But even though Dunst has a new Showtime series, “On Becoming a God in Central Florida,” has been in many popular and beloved movies including “Bring It On” and “Interview with the Vampire,” and won the Cannes Film Festival’s award for best actress for her work in the 2011 film “Melancholia,” Reuters chose to focus on her role as a superhero’s significant other.
The British-based news agency tweeted out a story about Dunst getting the star by ― what else? ― focusing on her connection to a man.
Here’s a screenshot of the now-deleted tweet:
The sexist tweet offended many Twitter users, especially since Dunst has had a long, successful acting career.
Reuters put up a new tweet on Friday that didn’t minimize Dunst’s career.
“I’ve never been recognized in my industry, I’ve never been nominated for anything. Maybe like, twice for a Golden Globe when I was little and one for ‘Fargo,’” she said during an interview on SiriusXM’s “In Depth with Larry Flick.”
“I always feel like nobody ― I don’t know, maybe they just think I’m the girl from ‘Bring It On,’” she added.
St. Louis, Missouri (CNN)Rasheed Thompson rewarded his 8-year-old daughter’s good behavior by letting her to go to a Friday night high school football game in St. Louis. She was killed when shooting broke out.
“I don’t want this just to be washed away. I want Jurnee’s legacy to live on. Jurnee was a lover, a protector, a fighter,” Thompson told CNN in an interview.
Thompson and other residents gathered at a vigil Wednesday to remember the lives of the city’s young children killed in recent months. The killings have angered police, and residents, who have challenged each other to find solutions to reduce gun violence.
“St. Louis, we’re all traumatized by the crime and the violence that grips the St. Louis metropolitan area,” said James Clark, vice president of community outreach for Better Family Life, a community outreach organization. “We all feel the hurt and the pain every day of the week.”
Clark told the crowd at Herzog Elementary School, “everything that needs to be said, has already been said.”
“This is an hour for action,” Clark said. “This is an hour where we must put all of our petty differences aside for our future, which is our children.”
Not far from Clark, a young girl held a sign that said, “We Are the Future.”
Police and speakers urged anyone with information on the shootings to come foward. The names of the dead flashed across an electronic screen. A local lawmaker read them out loud.
The youngest victim is 2-year-old Kayden Johnson, who was killed in late April along with his 18-year-old mother, Trina’ty Riley, police said.
On Sunday, 15-year-old Sentonio Cox was found dead from a gunshot wound. People carried balloons at an earlier vigil as his mother tried to encourage the teenagers mourning him.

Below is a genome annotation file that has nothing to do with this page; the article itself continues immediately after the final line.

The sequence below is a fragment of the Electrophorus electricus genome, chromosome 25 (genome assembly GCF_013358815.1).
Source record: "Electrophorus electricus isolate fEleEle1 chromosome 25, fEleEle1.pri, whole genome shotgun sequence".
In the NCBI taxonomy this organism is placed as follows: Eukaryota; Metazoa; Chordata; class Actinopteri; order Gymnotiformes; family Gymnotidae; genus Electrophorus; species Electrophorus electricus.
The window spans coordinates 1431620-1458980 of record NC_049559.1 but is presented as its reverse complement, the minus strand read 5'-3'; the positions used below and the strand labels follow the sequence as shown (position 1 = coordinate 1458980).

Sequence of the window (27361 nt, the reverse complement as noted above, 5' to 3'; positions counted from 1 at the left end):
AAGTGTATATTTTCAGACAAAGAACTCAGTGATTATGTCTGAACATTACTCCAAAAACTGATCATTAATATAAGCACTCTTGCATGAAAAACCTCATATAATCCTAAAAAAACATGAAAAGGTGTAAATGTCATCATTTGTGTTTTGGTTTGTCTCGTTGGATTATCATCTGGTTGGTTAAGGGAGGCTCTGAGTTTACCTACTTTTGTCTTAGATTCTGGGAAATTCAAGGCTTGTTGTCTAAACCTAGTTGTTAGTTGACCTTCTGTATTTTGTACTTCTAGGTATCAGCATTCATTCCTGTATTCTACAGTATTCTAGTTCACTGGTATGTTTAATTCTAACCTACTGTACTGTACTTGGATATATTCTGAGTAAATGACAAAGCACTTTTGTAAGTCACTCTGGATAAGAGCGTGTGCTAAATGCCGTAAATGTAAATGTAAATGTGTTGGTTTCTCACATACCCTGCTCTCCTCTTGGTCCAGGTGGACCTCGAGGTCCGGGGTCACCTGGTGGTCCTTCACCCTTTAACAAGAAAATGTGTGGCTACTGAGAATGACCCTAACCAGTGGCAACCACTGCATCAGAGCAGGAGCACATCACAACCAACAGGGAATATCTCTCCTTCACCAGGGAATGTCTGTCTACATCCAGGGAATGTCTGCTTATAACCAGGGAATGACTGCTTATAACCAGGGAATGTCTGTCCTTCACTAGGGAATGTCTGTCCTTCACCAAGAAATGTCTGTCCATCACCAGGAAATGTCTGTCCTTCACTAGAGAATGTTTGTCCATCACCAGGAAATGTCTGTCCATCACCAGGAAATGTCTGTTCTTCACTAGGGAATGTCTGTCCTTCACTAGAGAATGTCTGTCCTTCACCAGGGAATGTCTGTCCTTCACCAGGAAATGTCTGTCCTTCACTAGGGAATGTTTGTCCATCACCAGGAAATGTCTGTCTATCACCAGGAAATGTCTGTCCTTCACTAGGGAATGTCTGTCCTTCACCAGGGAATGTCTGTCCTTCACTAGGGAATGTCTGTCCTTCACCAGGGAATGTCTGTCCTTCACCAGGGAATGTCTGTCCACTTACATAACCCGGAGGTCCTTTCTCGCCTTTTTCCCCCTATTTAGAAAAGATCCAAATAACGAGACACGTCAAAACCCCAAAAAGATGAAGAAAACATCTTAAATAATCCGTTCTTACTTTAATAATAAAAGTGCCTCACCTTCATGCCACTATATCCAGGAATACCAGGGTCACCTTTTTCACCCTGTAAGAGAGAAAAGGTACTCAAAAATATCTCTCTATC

“I hope ya’ll hearts are mended,”Roxzyanna Edwards said, according to CNN affiliate KPLR. “And I just want ya’ll to prosper and not be another victim like everybody else.”
Clark said St. Louis and other urban communities face similar problems.
“In every urban core you have the same mentality that is on display in St Louis right now. In St Louis, we have a human capital crisis where you have men, women, boys and girls who have not been cultivated to care,” Clark told CNN. “So, violence becomes a knee-jerk reaction.”
He said his organization has a program that deploys outreach workers “who come from the neighborhoods who understand the culture, who understand the code” to communities.
“We’ve now got to empower them and give them the training necessary to go in, assess the problem and then we can build real time solutions,” Clark said.
Mary Norwood, whose 7-year-old grandson Xavier Usanga, was fatally shot earlier this month, offered to help other young people.
“Xavier is gone, and I can’t help him. But I’ll try to help anybody else who is there who wants help,” she said. “If you don’t know what to do and you have the mind that you need some kind of help, get in contact with me.”
Xavier was playing with his sisters in the backyard of their home on August 12 when two men shot at each other at a nearby street. The bullet went through his throat and grazed one sister on the elbow, the children’s mother Dawn Usanga told CNN affiliate KTVI.
An 18-year-old man was shot but survived, the station reported.
In an interview with CNN, Xavier’s sisters recalled how he liked Marvel superhero characters, like Venom. He like to play Uno and the online game Roblox, Trinity Usanga, 10, said.
“It’s been really sad,” she said. “I don’t like walking to school by myself … I would usually walk with him, and he would always make me feel safe.”
Trinity said she thought Xavier was alive on Wednesday, watching television upstairs.
Federal prosecutors said a St. Louis man facing an unrelated federal charge admitted to shooting Xavier. He was not charged in Xavier’s death, KTVI reported this month.
St. Louis Alderman Brandon Bosley, whose district includes Xavier’s neighborhood, said it bothered him that children are dying at young ages.
“We can change an entire generation of children if we put the right resources behind them,” he said.